The good news is that adult speech therapy in Washington DC can slow the progression of symptoms by engaging with the same variety of cognitive functions that dementia impairs.

Speech therapists are skilled at helping patients with dementia in a variety of ways.

A 2021 study by Lanzi, Ellison, and Cohen argues that speech therapists play an important role in the support of patients with dementia, their families, as well as other healthcare professionals.

The goal is for your loved one to maintain their independence for as long as possible.

Your speech therapist can stimulate cognitive ability through different activities that target specific aspects of the cognitive domain.

In addition to working with their deficits, your speech therapist will teach your loved one how to modify their environment, which is crucial to adapting to the ongoing cognitive changes dementia causes.

Below are some common strategies your speech therapist may use.

1. Cognitive Stimulation Therapy

Cognitive stimulation therapy is a group treatment focused on patients with mild to moderate dementia.

Your speech therapist will use theme based, mentally stimulating activities geared towards improving cognitive functions.

This includes things like thinking, concentration, and memory.

2. Memory Aids

Memory aids are a great tool for helping your loved one with their daily activities.

The goals are to:

  • Compensate for memory deficits
  • Maximize independence
  • Improve conversation
  • Reduce anxiety
  • Decrease responsive behaviors like repetitive questioning

Some examples include checklists, daily planners, calendars, programmable watches, smart phones, recorded messages, communication cards, and a memory book.

These are great tools both for going about daily activities and for helping with the retrieval of personal information.

memory aides for helping with dementia | District Speech & Language Therapy | Washington D.C. & Northern VA

3. Validation Therapy

Validation therapy is an approach that validates and accepts the values, beliefs, and reality of the person with dementia.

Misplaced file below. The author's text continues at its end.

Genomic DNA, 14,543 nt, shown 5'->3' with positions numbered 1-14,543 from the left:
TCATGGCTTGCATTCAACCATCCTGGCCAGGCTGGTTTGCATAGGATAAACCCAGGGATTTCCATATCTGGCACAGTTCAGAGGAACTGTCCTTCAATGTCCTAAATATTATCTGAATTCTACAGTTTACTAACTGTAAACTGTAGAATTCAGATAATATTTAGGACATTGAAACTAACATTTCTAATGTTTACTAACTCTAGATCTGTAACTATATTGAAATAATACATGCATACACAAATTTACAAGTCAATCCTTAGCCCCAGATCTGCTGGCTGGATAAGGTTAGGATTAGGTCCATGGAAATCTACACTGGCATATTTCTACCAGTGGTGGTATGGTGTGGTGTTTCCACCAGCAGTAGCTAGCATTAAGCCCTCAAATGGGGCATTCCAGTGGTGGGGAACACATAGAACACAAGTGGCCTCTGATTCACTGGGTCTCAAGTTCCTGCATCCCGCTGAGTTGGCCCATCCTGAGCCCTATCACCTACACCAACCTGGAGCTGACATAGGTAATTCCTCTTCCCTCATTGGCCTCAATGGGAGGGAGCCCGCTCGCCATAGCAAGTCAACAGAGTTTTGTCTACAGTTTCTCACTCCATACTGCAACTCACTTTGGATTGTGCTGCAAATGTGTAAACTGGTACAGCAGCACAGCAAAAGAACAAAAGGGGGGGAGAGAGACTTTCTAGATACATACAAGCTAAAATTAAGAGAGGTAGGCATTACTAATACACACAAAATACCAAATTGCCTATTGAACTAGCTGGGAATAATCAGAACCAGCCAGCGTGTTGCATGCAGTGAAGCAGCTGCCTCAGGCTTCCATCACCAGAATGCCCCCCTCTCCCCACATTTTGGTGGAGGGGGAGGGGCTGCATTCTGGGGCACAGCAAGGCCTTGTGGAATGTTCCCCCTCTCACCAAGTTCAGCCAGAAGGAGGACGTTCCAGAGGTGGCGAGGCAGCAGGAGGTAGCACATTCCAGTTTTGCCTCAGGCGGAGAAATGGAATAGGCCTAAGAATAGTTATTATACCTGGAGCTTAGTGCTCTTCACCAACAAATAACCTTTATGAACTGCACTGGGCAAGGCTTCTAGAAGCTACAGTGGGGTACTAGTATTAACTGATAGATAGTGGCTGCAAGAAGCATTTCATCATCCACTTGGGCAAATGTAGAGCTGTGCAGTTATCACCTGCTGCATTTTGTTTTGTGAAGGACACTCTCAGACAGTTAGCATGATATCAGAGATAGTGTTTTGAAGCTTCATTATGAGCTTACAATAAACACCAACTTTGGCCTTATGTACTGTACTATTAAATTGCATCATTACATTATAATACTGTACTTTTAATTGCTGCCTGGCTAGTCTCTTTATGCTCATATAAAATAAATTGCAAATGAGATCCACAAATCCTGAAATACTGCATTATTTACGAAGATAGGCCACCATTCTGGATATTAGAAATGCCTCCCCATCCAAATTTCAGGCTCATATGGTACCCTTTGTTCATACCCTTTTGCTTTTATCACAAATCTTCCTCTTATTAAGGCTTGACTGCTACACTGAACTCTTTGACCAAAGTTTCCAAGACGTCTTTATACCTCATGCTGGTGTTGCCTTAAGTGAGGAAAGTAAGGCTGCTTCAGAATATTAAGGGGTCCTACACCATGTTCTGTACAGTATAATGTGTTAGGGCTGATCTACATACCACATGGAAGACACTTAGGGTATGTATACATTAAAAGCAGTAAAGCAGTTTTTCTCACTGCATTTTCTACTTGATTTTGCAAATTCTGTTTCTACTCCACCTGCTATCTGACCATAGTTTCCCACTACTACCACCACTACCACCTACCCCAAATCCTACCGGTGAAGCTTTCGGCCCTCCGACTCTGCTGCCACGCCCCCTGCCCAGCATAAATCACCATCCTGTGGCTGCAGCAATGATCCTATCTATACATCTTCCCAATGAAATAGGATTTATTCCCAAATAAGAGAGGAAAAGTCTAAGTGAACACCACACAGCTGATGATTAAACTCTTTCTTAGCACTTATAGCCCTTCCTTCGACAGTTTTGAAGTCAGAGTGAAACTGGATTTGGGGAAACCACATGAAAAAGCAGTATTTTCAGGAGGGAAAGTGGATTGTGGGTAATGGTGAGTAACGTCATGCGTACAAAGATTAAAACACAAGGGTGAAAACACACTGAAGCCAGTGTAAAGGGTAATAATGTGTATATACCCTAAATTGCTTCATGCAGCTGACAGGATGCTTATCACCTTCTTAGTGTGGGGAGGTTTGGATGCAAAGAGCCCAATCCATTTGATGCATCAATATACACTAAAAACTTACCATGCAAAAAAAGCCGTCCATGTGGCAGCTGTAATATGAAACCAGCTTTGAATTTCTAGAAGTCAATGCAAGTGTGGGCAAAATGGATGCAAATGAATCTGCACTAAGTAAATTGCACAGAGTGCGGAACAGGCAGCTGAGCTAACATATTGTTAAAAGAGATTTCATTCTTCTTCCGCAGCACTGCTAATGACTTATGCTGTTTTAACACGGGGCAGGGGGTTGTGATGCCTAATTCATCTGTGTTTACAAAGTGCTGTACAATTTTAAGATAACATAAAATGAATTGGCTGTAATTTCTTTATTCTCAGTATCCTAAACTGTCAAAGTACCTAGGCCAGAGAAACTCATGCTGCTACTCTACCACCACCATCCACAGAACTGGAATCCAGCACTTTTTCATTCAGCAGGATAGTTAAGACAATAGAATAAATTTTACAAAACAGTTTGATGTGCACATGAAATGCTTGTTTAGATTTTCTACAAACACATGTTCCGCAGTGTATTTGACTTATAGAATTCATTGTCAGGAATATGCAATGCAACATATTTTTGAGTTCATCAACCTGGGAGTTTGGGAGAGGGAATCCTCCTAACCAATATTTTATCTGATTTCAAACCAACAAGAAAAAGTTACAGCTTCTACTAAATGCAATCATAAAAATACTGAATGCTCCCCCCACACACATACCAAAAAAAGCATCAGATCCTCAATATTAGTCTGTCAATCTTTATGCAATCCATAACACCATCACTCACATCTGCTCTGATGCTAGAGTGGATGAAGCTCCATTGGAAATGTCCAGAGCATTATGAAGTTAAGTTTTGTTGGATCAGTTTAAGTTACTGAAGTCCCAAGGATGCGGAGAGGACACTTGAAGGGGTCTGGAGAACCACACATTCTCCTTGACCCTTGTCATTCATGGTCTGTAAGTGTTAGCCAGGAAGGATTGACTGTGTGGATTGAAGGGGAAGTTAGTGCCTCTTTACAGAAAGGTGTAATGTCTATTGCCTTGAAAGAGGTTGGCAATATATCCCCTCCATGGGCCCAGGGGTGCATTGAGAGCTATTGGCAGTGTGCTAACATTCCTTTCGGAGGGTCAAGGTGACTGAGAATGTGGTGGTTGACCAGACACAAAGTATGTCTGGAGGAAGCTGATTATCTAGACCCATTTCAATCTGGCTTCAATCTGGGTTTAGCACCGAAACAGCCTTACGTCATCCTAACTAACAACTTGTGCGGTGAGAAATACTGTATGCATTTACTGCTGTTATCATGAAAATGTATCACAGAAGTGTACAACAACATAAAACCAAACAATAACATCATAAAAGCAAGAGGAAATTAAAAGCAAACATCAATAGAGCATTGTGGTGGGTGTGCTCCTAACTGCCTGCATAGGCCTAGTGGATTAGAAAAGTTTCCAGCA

The goal is to reduce stress and provide opportunities for your loved one to communicate.

This in turn promotes contentment and diminishes negative behaviors.

4. Environmental Changes

Environmental changes are physical adaptations to the environment that can improve your loved one’s quality of life.

The goal is to support communication by reducing physical barriers caused by impaired body function.

Some examples of these changes include:

  • Personalizing living spaces to help memory
  • Reorganizing living spaces to provide a clear line of site to items and locations
  • Minimizing background noises by improving audibility and using amplification devices as needed

5. Other Possible Treatments

There are a number of other possible treatments your speech therapist can use to help your loved one slow the progression of symptoms.

Some examples include:

  • Computer based treatment
  • Eating and swallowing interventions
  • Spaced retrieval

RELATED: Pediatric Speech Therapy Treatments For Feeding & Swallowing Disorders

This is far from an exhaustive list.

Book Your Appointment With District Speech Today

As you can see, speech therapy is a great resource to help you slow the progress of symptoms of dementia.

There are a number of different approaches your speech therapist can take to maximize the chances for your loved one’s success and extended independence.

This includes maintaining their complex attention, executive function, learning, memory, language, and even social cognition.

RELATED: Speech Therapy Treatments For Social Communication Disorder

The earlier you begin therapy after a diagnosis, the greater your chances for success.

Book an appointment today with District Speech And Language Therapy to get started and schedule an evaluation.

Book your appointment with District Speech today to find out how we can help keep your loved one with you for longer.

District Speech and Language Therapy
1300 I St NW, #400E,
Washington, DC 20005

- https://g.page/districtspeech

District Speech and Language Therapy specializes in speech therapy, physical therapy, and occupational therapy solutions, for both children and adults, in the Washington D.C and the Arlington Virginia areas.